Waste fires in and research forefronts in early detection of waste fires


  • Asim Ibrahim Muhammad Linnaeus University, Sweden
  • Afza Butt Nabeel Peshawar University, Pakistan; Lund University, Sweden
  • Simon Rejkjær Lund University, Sweden
  • Dan Madsen Lund University, Sweden
  • Torleif Dahlin Lund University, Sweden
  • Håkan Frantzich Lund University, Sweden
  • Konrad Wilkens Flecknoe-Brown Lund University, Sweden
  • Mattis Eggert Unifire AB, Sweden
  • Magnus Ingelsten WinGuard, Sweden
  • Thomas Günther Leibniz Institute of Applied Geophysics, Germany
  • William Hogland Linnaeus University, Sweden


waste fires, smoldering fires, electrical resistivity tomography, fire detection


In recent years, waste fires have emerged as a serious dilemma for waste management industry at the global level. Incidents of wase fires are common at all stages of waste recycling chain (collection, transportation, middle storage, sorting sites, recovery & recycling plants, wase to energy plants, and landfills) and have grave implications for business, employees, firefighters, society, and environment. Currently, the issue of waste fires is not properly understood. Statistics shows that in Sweden and in USA the cause of half of the waste fire incidents are not known.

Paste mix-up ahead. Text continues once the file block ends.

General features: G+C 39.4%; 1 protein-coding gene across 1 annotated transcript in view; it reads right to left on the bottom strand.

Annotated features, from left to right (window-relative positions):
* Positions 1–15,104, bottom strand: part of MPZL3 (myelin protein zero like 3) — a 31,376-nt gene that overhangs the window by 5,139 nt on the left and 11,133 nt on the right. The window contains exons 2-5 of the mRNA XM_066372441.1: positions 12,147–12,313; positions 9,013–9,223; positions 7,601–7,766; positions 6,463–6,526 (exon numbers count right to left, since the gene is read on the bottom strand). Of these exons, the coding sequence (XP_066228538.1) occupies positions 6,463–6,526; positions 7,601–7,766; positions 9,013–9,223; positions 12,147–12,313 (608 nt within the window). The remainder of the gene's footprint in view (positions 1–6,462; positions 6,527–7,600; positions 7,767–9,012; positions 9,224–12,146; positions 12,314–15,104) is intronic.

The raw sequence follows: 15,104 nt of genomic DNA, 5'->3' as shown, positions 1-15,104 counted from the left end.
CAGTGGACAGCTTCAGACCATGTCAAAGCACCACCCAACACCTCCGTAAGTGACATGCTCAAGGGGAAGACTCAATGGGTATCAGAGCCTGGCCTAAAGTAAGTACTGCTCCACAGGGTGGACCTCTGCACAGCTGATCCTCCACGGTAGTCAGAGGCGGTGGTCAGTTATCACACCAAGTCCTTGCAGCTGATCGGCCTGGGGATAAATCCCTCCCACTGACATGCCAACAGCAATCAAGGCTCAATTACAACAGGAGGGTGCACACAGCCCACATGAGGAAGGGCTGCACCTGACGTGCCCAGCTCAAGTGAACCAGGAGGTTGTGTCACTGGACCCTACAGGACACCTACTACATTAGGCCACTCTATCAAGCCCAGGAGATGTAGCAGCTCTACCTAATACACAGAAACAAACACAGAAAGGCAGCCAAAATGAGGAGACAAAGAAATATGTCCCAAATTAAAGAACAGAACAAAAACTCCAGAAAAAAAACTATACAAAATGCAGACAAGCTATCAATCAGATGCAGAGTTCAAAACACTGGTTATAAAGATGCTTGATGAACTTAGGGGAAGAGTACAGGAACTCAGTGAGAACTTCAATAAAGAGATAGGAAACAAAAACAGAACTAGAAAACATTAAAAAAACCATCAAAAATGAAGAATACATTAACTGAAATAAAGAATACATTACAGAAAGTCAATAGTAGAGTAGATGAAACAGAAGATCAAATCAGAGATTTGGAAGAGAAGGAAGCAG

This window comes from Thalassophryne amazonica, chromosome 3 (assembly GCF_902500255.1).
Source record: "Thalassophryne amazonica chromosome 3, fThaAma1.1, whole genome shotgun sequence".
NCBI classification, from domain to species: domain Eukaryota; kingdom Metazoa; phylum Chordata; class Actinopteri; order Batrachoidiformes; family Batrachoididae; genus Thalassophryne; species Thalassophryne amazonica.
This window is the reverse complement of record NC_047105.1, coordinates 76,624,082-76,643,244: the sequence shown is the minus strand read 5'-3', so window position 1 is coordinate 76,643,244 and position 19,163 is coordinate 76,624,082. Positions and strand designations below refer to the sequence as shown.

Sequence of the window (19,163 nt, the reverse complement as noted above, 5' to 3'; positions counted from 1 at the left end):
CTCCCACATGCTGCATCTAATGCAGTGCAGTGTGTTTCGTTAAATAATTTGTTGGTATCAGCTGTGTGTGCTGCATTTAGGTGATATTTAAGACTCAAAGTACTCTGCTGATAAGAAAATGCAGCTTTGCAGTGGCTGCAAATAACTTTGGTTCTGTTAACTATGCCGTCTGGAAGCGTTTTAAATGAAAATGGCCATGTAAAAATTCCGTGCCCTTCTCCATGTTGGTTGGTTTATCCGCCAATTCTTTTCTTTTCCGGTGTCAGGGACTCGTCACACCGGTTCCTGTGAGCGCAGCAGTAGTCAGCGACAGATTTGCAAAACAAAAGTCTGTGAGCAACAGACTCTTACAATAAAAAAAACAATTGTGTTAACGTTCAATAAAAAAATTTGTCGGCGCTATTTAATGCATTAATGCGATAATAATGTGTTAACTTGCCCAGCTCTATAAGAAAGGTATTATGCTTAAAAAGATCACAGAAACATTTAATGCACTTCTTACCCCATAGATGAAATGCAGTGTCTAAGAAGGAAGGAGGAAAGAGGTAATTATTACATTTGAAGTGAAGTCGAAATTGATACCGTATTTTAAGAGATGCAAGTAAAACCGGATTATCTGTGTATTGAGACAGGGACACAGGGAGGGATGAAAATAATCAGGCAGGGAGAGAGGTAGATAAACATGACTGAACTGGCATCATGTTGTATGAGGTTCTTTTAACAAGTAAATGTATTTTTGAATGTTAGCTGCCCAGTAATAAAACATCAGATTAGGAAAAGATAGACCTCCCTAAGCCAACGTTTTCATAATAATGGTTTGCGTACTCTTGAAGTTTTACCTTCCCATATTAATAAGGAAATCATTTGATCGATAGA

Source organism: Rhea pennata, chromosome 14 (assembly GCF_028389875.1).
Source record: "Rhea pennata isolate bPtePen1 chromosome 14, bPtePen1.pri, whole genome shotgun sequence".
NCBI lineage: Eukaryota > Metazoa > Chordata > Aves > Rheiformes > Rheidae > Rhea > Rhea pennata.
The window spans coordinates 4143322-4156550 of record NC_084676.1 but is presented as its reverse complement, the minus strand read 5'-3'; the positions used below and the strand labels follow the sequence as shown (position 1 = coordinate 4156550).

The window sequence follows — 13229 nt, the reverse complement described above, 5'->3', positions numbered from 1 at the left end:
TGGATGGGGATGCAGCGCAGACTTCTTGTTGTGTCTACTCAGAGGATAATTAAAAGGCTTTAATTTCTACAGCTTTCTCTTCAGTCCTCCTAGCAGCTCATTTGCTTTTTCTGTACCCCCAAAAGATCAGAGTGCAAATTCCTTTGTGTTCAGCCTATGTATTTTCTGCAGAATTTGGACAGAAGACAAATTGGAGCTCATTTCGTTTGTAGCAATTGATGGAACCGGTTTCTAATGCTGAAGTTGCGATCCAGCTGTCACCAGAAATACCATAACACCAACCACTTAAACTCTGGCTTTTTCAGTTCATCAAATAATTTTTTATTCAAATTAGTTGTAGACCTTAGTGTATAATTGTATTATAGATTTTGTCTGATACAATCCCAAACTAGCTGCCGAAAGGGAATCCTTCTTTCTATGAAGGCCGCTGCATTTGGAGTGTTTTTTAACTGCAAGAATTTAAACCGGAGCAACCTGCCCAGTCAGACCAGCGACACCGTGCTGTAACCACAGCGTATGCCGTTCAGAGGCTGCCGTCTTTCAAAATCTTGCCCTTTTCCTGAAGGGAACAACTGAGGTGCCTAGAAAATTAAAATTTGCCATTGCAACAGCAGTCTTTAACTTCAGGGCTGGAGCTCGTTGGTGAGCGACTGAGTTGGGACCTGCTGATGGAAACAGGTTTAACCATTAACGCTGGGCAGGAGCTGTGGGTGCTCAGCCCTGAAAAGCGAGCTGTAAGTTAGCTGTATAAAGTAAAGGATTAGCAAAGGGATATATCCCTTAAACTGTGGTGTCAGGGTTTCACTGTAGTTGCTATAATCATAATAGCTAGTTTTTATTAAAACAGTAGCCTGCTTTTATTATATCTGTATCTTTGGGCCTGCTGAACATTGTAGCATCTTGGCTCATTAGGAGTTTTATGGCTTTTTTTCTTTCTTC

Most waste fires are initially subsurface and are of smoldering in nature, which turns into flaming conditions as soon the smoldering front extends close to the surface of pile of the stored material. It is learned from past incidents and from experimental studies that the waste fires spread very rapidly, once ignited. In most waste fire incidents, firefighting operation is very challenging as firefighters are exposed to dangerous chemicals and work under reduced visibility. An early detection (in smoldering stage) could save precious lives, resources and can reduce the environmental burden of waste fire incidents. A key limitation in early detection of waste fires is however that the existing fire detection technologies are effective only for flaming fires and in past, less research was devoted to early detection of smoldering fires.

A first attempt is made to employ electrical resistivity tomography (ERT) for early detection of smoldering fires. ERT is a non-invasive technique in the sense that the detectors need not to be immersed inside the stored pile of material, instead the electrodes can be placed on the surface of the material to be investigated or monitored. The results from initial laboratory scale tests suggest that ERT monitoring can used successfully as an indicator for identifying the smoldering hotspots in the stored material.

Acknowledgement: Åforsk grant 21-106 funded the experiments


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Prevention and mitigation of waste fires